I WOULD IMAGINE, THIS IS PROBABLY TAKING THE PLACE OF SOME TEXTBOOKS IN SOME CREATIVE WRITING PROGRAMS. I'M SURE YOU HAVE NO WAY OF KNOWING HOW EXTENSIVELY.

I CAN'T RELISH THAT IT HAS TAKEN THE PLACE OF OTHER TEXTBOOKS BUT, YES, IT PROBABLY HAS.

AND "THE POETRY HOME REPAIR MANUAL," HOW DID YOU CHOOSE THE NAME FOR THAT?

OH, I HAVE NO IDEA OTHER THAN I AM SORT OF A TINKERER AND I THOUGHT HOME REPAIR WAS ALSO A WAY OF TAKING THE ELEVATED NATURE OUT OF POETRY WRITING. I THOUGHT WE'RE TALKING ABOUT BASIC TOOLS HERE.

YOU KIND OF START -- THIS IS UNUSUAL. YOU KIND OF START THE BOOK, YOU DRAW THE READER IN SORT OF BY DEFLATING POETRY, TALKING ABOUT HOW IT IS UNDERVALUED IN OUR WORLD AND SOCIETY. AND IT IS FASCINATING THE WAY YOU DO IT. AND IT TRULY IS AN UNDERVALUED QUANTITY OF WORK.

YES, INDEED.

YOU MAKE A GREAT ANALOGY YOU COULD TAKE THE MANUSCRIPT FROM T.S. ELLIOT'S GREATEST COLLECTION TO ANY CONVENIENT STORE IN THE TOWN WHERE YOU LIVE AND NO ONE WOULD GIVE YOU TEN GALLONS OF GAS.

ONE GALLON OF GAS.

IS THAT WHAT YOU SAID?

I PROBABLY SAID TEN. FRANKLY I DON'T THINK YOU COULD GET A CANDY BAR FOR THAT MANUSCRIPT.

YOU GET PAST THAT ADD MOW MISSION AND YOU GET INTO HOW TO MAKE POEMS. HOW DID YOU GO ABOUT -- HOW DID YOU START IN TELLING SOMEONE HOW TO BECOME A POET? HOW TO WRITE A POEM?

THE MOST IMPORTANT THING, OF COURSE, IS GETTING THEM TO READ POETRY AND READ A LOT OF IT. I ASKED MY GRADUATE STUDENTS TO READ 100 POEMS FOR EVERY ONE THEY TRY TO WRITE BECAUSE YOU LEARN SO MUCH FROM THAT, BY EXAMPLE. AND THEN ALSO I EMPHASIZE SOMETHING IN HERE THAT I THINK IS VERY IMPORTANT AND A LOT OF POETS WOULD DISAGREE ABOUT THIS. I THINK WE HAVE TO THINK ABOUT THE READER ON THE OTHER END OF THIS THING, WHAT ARE THE READER'S EXPECTATIONS? WHAT IS THE READER GOING TO GET OUT OF A POEM?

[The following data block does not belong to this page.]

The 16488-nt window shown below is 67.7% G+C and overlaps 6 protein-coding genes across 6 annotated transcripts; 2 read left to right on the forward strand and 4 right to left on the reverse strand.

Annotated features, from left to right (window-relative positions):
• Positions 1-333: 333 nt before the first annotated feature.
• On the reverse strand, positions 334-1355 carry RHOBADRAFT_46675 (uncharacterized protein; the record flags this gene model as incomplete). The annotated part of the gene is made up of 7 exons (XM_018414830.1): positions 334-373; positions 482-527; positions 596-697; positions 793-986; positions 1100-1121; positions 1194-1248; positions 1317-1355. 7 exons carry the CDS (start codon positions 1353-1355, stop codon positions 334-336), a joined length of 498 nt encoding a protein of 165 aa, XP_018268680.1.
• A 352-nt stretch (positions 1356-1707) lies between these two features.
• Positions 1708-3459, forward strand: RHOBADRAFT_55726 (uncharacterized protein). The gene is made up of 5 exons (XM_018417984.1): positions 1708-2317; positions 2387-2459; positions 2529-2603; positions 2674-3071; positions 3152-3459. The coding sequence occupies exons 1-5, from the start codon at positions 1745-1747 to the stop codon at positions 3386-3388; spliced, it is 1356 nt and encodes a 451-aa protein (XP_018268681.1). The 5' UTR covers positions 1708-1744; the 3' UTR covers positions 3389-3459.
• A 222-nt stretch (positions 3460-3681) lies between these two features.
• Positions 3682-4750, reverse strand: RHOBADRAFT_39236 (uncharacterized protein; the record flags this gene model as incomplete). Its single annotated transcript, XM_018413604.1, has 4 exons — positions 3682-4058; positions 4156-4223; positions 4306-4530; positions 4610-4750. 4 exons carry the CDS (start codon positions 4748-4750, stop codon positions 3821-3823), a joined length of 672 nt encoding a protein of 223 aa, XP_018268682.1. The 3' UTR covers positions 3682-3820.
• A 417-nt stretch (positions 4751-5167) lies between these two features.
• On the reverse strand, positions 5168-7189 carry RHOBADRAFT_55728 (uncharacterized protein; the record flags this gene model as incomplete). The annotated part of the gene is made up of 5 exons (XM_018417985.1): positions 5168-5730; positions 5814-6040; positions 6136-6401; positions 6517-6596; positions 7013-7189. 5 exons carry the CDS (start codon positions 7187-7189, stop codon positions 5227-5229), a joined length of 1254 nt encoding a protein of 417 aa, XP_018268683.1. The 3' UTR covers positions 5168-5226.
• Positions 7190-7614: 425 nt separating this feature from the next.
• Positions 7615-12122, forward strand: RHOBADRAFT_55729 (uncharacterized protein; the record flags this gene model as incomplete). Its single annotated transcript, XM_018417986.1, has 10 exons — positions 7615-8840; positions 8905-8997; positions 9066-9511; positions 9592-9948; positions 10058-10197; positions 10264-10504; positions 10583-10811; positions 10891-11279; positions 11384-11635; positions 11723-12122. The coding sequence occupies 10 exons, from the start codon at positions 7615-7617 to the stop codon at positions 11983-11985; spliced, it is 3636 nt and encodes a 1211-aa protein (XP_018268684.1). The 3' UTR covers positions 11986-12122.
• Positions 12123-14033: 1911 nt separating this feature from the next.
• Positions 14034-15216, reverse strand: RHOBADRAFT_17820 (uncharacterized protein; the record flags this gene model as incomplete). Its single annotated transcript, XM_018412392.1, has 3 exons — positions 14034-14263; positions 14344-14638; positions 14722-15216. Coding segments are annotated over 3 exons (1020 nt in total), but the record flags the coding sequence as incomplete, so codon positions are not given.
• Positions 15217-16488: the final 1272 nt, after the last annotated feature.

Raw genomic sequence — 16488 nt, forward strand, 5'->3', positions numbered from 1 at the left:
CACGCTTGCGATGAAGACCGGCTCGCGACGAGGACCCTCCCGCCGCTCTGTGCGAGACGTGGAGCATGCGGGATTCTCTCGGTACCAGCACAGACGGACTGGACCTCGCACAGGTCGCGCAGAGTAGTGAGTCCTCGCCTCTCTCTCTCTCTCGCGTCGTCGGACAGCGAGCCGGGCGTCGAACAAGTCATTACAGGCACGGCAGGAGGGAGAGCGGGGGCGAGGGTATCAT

YOU MAKE A GREAT POINT ABOUT WHY POETRY SOMETIMES IS DIFFICULT AND INACCESSIBLE TO PEOPLE. BECAUSE IT IS CRAFTED THAT WAY. SOMETIMES BECAUSE POETS THINK IT HAS TO BE CRAFTED THAT WAY IN ORDER TO GAIN THE RIGHT SORT OF ATTENTION.

THAT'S A HUGE -- THAT'S A HUGE AREA OF DISCUSSION. BUT IT IS QUITE POSSIBLE THAT A LOT OF POETRY IS DIFFICULT BECAUSE CRITICS LOVE DIFFICULTIES AND CRITICS ESTABLISH REPUTATIONS. AND SO THE POETS ARE GIVING THE CRITICS SOMETHING TO INTERPRET UPON WHICH THE CRI CRITICS CAN D THEIR CAREER AND PULL THE POETS ALONG WITH THEM.

WE ARE TALKING WITH TED KOOSER WHO IS THE MURPHY VISITING POET HERE AT HENDRIX COLLEGE AS WE TAPE THIS PROGRAM. FORMER UNITED STATES POET LAUREATE, WINNER OF THE PULITZER PRIZE FOR HIS WORK "DELIGHTS AND SHADOWS." DID YOU -- LET'S TALK ABOUT YOUR START IN THE WORLD OF POETRY. DID YOU SET OUT TO BE ONE OF THESE DIFFICULT, INACCESSIBLE POETS?

THE MAIN EMPHASIS FOR ME AS A VERY YOUNG MAN WRITING POEMS WAS GIRLS. THAT'S WHAT I WAS MOSTLY INTERESTED IN. I THOUGHT I DIDN'T HAVE A WHOLE LOT ELSE GOING FOR ME. I HAD NO ATHLETIC ABILITY. I COULDN'T PLAY A MUSICAL INSTRUMENT. I COULDN'T DO ANY OF THOSE THINGS. I THOUGHT, YOU KNOW, MAYBE POETRY WOULD WORK. SO THAT'S REALLY WHAT DROVE ME INTO IT, I THINK. IF YOU ASK A LOT OF YOUNG ARTISTS OR PEOPLE IN THE ARTS COMMUNITY, IF THEY WERE HONEST ABOUT IT, SEX IS AT THE BASIS OF A LOT OF THAT.